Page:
Step 2: Form a powerful coalition. The company operates in over 20 countries and employees a large number of editors, authors and board numbers from a wide array of backgrounds, all of which had to be coordinated for the changes to occur with ease and result in profitability. A core group of about 400 senior leaders, selected from the organization worldwide, were selected to be the leaders of the organizational change (Franckeiss, pg. 279).
Step 3: Create a vision for change. The vision for change had previously resulted in the adoption of digital products including the use of optical discs and CD-ROMS (Franckeiss, pg. 279). Key clients of the company, such as libraries, had already embraced many emerging strategies of digital and online publishing. The vision for change was already fully emerged in the market. It was up to the company to adopt strategies that would make it competitive with other publishing companies and publishing techniques that would make it appealing and accessible to clients and readers.
Step 4: Communicate the vision. ASK create a program that was designed to give participants, i.e. company leaders, a clear view of available approaches to managing change (Franckeiss, pg. 279). The program ASK designed incorporated Jon Kotter’s 8 Steps to Successful Change in its strategy (Franckeiss, pgs. 279-280). ASK developed a highly interactive, educational outreach program that included webinars and participative cross-functional workshop. Participant understanding and buy-in was assessed using direct reports. Program objectives for the participating managers included: understanding the strategic impact of the changes; the ability react empathetically and intelligently with people issues; embracing personal responsibility and commitment to the change; incorporating changes and following through with team building and coaching support.
Step 5: Remove obstacles. The major obstacles ASK faced was in incorporating substantial changes into the company’s working practices. Managers had to fully embrace the change and be dedicated to the challenge of revising work processes for their authors, editors and production staff. It was understood that in order for the initiative to succeed, it would need to deal with the psychological aspects of change. The program thus included coping strategies for managers to help their team members cope with the emotional journey through the change. In addition, business change framework was deployed incrementally over time in order to allow sufficient time for team members to acclimate to the changes.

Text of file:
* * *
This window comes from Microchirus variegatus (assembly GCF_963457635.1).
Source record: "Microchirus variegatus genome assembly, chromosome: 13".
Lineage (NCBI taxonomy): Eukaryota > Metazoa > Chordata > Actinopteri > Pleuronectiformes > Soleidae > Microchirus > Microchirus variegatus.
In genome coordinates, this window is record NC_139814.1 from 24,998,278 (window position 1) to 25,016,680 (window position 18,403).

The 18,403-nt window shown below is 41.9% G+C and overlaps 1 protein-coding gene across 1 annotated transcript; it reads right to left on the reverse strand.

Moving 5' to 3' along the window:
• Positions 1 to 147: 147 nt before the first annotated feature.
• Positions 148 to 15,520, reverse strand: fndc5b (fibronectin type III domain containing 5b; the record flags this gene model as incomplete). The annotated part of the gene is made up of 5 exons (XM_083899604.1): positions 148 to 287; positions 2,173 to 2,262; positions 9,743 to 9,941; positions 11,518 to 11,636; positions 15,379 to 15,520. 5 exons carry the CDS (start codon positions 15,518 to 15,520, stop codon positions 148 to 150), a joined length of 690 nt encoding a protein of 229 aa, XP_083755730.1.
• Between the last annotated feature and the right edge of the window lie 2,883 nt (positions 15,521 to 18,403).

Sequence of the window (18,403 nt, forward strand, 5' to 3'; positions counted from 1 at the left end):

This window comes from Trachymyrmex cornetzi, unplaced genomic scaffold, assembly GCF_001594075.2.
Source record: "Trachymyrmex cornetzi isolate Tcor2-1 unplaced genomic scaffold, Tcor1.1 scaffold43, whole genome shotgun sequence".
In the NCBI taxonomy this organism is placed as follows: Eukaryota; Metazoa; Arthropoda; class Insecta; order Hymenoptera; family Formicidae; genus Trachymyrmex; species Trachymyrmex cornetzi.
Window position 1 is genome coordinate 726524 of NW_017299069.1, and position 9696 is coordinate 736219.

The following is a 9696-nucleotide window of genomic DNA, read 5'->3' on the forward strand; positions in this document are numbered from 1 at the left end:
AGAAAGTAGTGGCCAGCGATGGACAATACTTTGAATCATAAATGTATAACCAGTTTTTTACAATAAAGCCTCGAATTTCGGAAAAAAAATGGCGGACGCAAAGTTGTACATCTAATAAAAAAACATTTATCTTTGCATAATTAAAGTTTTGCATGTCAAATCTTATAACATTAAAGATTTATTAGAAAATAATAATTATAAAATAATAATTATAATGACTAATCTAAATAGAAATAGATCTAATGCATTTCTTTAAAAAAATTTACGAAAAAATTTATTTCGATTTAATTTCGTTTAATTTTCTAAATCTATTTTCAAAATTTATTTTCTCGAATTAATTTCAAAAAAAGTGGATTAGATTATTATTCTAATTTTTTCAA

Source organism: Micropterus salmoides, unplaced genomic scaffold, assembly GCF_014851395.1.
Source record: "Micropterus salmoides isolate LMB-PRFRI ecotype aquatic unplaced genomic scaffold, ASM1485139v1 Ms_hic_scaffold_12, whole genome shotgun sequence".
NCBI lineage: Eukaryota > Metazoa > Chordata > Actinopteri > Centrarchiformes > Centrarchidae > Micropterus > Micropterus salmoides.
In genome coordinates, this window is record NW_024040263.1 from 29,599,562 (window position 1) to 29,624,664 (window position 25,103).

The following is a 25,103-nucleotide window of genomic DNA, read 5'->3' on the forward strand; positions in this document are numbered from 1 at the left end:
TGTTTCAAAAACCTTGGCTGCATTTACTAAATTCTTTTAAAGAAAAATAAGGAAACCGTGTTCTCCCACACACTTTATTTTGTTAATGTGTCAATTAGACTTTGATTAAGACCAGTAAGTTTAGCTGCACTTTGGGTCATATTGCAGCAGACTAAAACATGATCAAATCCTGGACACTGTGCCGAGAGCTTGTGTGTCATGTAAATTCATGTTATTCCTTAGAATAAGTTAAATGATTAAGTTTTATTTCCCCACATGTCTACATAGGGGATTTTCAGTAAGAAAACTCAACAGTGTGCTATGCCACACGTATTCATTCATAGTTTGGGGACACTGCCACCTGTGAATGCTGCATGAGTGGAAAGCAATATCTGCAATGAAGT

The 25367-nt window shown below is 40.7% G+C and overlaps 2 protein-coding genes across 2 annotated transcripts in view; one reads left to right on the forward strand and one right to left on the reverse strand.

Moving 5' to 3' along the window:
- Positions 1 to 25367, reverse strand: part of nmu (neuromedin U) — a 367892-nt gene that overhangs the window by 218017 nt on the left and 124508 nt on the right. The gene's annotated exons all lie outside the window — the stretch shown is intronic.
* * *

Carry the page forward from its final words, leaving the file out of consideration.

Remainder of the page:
Step 6: Create short-term wins. Short-term wins allow team members to see immediate benefits of the change. For this company, short-term wins were created in several ways. For one, change was broken down into case sub-sets. For example, one of the tasks was to change the publishing format to template designs to increase uniformity within the publications. An initial communications to authors and editors explained the changes that were to be implemented. Feedback was received through a chosen subset of those authors and editors. Based on feedback, changes to the process were made before the templates were officially introduced to the team. Secondly, the change was only implanted in two pilot programs initially. The two initial pilot programs were initiated in Europe and the U.S. The success of the pilot programs spurred forth the changes in the company’s other worldwide publishing houses.
Step 7: Build on the change. The success of the pilot programs proved that the change program had been successful in communicating the needs of the company. The program had been effective in communicating a sense of urgency and in recruiting the support of senior managers and leaders. It had empowered team members to continue to fully support and embrace the company’s innovative changes, assuring that it remained a leader in the medial publishing field.
Step 8: Anchor the changes in corporate culture. Both the client company and ASK realized that the continued success of the change necessitated coaching and post-workshop, follow-through activity. The incredible complexity and overall large scale of the change meant that there would be a issues, objectives, and psychological aspects of transformation that would continue long after the initial change had been implemented. Every three or four months, 1:1 and team coaching was delivered until such time as the new processes, practices and behaviors had become firmbly embedded in the corporate culture and were accepted as business as usual (Franckeiss, pg. 281).
Franckeiss, Anton (2012) Organizational and individual change: a case study. Strategic HR Review, 11(5), 278-282.